Despite the drawdown in Iraq and Afghanistan, U.S. drones and other surveillance aircraft are in short supply. Moreover, the officials cautioned, the intelligence reports alone may not enable Kenya's military to achieve even its limited objectives.

In April, the U.S. Navy captured Ahmed Abdulkadir Warsame, a Somali, on a boat between Yemen and Somalia. He has been indicted in New York on federal charges of being a "conduit between Al Shabab and Al Qaeda in the Arabian Peninsula," a Yemeni-based terrorist group.

But the U.S. is not carrying out regular missile strikes or other operations against Shabab strongholds. "We have not declared war on Al Shabab," said one U.S. official.

Kenya has proposed having the United Nations designate its forces part of the U.N. mission in Somalia, which provides a mandate and logistics for about 9,000 African Union peacekeeping troops in Mogadishu. But a U.S. official said that idea has drawn little support at the world body.

Kenyan military officials and newspapers that support the offensive deride the Shabab as little more than a ragtag force. "Shabab is using inane tactics," military spokesman Maj. Emmanuel Chirchir said via Twitter.

"The backbone of the opposition is gone, and rather than being a collective effort, each leader seems to have taken a small part and is working with it," Lt. Col. John Nkoimo, commander of the offensive's southern sector, told Kenya's Standard newspaper.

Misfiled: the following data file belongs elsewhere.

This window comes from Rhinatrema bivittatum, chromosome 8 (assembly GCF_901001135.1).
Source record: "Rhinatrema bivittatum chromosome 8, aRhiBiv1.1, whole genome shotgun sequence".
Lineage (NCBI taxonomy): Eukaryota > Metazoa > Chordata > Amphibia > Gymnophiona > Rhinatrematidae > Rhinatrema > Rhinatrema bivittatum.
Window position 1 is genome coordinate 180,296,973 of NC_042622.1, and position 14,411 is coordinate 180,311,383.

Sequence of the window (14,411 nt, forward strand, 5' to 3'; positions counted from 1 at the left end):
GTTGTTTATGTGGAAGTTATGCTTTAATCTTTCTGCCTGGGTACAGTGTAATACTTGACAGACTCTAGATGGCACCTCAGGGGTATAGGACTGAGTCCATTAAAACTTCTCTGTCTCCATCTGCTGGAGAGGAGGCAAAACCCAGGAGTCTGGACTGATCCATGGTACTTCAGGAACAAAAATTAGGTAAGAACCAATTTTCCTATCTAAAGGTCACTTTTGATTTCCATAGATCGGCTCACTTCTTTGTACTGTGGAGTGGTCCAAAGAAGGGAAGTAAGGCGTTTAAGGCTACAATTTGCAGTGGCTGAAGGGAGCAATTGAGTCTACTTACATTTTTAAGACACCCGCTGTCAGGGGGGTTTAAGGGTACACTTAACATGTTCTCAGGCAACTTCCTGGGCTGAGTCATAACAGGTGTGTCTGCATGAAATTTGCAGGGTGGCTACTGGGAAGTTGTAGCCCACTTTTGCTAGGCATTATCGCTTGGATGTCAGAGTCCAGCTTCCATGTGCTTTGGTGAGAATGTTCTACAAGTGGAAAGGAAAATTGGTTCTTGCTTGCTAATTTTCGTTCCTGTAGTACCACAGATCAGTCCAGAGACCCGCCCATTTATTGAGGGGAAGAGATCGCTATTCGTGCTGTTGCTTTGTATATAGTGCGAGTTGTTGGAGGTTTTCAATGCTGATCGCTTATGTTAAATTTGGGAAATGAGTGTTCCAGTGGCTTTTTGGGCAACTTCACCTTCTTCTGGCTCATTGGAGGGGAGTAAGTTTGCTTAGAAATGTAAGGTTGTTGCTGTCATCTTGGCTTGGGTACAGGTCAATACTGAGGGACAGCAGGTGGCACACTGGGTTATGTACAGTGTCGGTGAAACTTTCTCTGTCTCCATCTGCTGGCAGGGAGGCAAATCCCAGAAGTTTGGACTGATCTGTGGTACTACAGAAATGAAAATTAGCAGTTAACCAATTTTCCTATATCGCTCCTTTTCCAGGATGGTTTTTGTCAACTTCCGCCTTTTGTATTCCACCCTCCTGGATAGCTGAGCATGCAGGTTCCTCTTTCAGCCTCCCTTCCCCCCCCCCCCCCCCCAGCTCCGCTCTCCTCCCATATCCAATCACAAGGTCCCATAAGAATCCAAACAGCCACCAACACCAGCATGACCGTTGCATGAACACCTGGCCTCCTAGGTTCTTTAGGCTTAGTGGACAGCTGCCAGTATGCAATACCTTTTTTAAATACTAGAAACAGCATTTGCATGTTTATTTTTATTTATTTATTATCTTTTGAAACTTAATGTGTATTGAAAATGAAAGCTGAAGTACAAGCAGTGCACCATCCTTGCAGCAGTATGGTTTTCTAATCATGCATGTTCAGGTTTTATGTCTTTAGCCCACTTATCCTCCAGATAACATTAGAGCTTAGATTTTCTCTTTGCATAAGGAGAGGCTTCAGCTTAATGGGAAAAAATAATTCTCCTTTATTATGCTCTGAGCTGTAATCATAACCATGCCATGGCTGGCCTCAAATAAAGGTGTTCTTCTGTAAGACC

The French government said last month that it would provide logistical support and equipment for the Kenyan operation, and initially many analysts assumed Washington would do the same.

"The Kenyans have a big 'ask' to the Americans," said E.J. Hogendoorn, Horn of Africa director for the International Crisis Group, a nongovernmental organization that seeks to prevent conflicts, in a telephone interview from Nairobi, the Kenyan capital.

The U.S. government has offered differing accounts of how much warning it received of the Kenyan incursion.

A senior U.S. officer said the action caught the Pentagon by surprise. Officials at U.S. Africa Command, which has its headquarters in Stuttgart, Germany, declined to comment.

Another official said this week that the CIA had produced intelligence reports warning the White House that an invasion might be imminent.

"We had strong indications the Kenyans were planning to go into Somalia," the official said. "It's incorrect to suggest this was a surprise."

The Kenyan government previously has sought U.S. support for military action in southern Somalia. Senior Kenyan officials proposed sending in a force of Kenyan-trained Somalis during a meeting with State Department officials in January 2010, according to a U.S. Embassy cable released by WikiLeaks.

Assistant Secretary of State Johnnie Carson "tactfully but categorically refused" U.S. support at the time, the cable notes. Carson worried that a Kenyan incursion would cost too much, exacerbate clan rivalries and further undermine the weak U.S.-backed transitional government in Mogadishu.

Washington and Nairobi have cooperated closely on counter-terrorism since Al Qaeda used truck bombs against U.S. embassies in the Kenyan capital and in Dar es Salaam, capital of neighboring Tanzania, in August 1998. The simultaneous attacks killed 224 people and wounded more than 4,000, mostly Africans.